How to avoid carbon monoxide poisoning
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Use these tips to help avoid and recognize the symptoms of carbon monoxide poisoning

dangers of carbon monoxide poisoning

Think about the gas-powered engines you might use on a daily basis, like a generator, pump, pressure-washer, tractor or truck. All of these essential machines produce carbon monoxide (CO). 

They can become deadly if used indoors with little or no ventilation. The risk of CO poisoning exists outdoors, too. That’s because an engine’s exhaust fumes can get trapped and concentrated in an area with minimal air movement. Consider these carbon monoxide safety tips to keep you and your family safe.

Common causes of CO poisoning

The risk increases in winter

According to the CDC, more deaths from carbon monoxide exposure occur in the winter than at any other time. That’s because generators and space heaters are more heavily used in the colder months. And ventilation is often sacrificed for warmth. Even warming up your truck with the garage doors open for a few minutes can produce enough carbon monoxide to make you sick.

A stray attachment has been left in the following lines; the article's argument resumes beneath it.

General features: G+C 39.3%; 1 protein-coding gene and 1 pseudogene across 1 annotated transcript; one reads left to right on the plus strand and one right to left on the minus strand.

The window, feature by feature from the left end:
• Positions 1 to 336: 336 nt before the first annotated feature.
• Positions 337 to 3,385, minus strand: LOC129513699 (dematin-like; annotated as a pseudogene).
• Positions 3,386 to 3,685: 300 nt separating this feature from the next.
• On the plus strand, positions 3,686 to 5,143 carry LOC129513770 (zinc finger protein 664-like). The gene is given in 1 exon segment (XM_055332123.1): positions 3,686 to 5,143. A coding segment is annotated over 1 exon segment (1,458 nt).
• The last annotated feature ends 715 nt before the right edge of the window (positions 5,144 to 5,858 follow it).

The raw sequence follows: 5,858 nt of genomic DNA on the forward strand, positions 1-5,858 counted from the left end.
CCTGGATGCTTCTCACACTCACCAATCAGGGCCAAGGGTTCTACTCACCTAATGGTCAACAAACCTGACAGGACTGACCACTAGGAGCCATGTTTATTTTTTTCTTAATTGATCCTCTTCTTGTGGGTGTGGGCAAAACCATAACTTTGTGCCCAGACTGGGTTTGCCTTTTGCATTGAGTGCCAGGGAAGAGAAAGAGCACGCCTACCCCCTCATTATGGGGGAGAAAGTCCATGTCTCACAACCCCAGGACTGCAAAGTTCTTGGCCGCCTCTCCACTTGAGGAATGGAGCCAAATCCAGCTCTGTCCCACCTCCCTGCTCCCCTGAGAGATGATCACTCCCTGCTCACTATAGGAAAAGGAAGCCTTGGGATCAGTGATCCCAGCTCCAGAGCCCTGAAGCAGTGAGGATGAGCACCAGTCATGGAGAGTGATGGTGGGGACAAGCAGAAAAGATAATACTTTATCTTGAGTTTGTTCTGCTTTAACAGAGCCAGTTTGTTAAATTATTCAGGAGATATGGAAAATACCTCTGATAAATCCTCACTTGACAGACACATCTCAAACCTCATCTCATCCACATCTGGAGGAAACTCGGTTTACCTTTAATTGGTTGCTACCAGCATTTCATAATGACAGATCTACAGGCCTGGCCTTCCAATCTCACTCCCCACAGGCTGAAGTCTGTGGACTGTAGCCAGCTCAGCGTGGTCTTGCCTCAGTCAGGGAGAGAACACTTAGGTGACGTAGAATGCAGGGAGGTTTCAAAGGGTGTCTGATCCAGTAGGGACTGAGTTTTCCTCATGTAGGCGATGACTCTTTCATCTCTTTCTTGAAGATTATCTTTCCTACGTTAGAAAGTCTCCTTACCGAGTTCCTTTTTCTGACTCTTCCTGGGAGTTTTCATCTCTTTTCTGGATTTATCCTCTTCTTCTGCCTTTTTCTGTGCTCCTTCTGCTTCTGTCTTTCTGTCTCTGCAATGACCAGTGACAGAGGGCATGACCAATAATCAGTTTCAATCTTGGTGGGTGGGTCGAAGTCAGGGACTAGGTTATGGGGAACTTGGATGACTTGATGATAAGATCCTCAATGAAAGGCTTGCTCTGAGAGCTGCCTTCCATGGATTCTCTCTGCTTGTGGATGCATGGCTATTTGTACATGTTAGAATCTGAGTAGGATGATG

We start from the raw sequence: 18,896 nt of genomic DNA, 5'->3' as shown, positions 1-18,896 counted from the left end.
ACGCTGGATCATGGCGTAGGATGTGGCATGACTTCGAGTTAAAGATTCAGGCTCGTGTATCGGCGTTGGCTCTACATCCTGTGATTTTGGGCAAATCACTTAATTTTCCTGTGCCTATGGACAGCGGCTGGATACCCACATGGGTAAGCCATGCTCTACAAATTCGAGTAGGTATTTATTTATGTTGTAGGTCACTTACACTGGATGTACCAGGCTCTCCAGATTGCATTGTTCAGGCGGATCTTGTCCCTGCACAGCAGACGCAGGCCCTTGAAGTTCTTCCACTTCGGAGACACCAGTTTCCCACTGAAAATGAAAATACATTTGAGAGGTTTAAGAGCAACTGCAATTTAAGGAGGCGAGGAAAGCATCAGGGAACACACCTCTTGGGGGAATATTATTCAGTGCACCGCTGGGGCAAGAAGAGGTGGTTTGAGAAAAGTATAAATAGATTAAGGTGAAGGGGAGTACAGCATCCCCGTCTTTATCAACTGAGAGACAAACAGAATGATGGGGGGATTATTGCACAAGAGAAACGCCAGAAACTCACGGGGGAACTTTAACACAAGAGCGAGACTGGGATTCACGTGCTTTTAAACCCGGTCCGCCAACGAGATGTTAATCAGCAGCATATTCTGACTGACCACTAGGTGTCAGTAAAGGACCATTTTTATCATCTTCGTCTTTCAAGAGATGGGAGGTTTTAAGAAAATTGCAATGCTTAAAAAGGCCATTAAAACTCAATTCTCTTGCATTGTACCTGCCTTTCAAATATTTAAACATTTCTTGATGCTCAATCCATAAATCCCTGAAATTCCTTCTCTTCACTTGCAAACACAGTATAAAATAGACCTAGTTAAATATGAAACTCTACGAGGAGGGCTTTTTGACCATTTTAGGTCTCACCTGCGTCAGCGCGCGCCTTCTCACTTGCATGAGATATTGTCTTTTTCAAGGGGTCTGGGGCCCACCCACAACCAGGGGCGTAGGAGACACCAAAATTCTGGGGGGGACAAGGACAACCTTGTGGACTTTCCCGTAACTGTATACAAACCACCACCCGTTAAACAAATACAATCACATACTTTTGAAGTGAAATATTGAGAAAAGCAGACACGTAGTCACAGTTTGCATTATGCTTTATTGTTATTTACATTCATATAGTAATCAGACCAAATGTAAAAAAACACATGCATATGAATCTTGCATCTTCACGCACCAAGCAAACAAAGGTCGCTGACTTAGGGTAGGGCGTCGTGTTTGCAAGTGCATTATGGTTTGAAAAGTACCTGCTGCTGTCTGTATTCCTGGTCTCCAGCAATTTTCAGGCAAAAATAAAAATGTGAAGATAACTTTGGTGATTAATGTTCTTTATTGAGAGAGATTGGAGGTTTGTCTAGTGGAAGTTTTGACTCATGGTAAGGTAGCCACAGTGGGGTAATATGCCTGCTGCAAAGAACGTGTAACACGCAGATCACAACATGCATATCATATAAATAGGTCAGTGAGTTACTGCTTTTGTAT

If you use a gas-powered engine of any size, you’re at risk for CO exposure. Small gas-powered engines can produce almost as much exhaust as a full-sized vehicle in a matter of minutes. Because carbon monoxide is odorless, colorless and non-irritating, it’s impossible to detect without the correct instruments. Before you know what’s happened, you can end up seriously ill.

Symptoms of carbon monoxide poisoning

If you work around gas-powered engines, you should look for symptoms of carbon monoxide poisoning. Even if you’re working in an open field. Symptoms of carbon monoxide poisoning include:

  • A bright red, flushed face
  • Blurry vision or vomiting
  • Profound weakness and tiredness
  • Headache, achy muscles or a tight chest
  • Dizziness and confusion

If CO exposure continues, the affected person may lose consciousness, experience a seizure or suffer respiratory failure and cardiac arrest.

What to do if carbon monoxide poisoning has occurred

How to protect yourself and others on the farm

These tips can help keep you safe from carbon monoxide poisoning:

For more information about carbon monoxide safety, talk to a farm insurance agent

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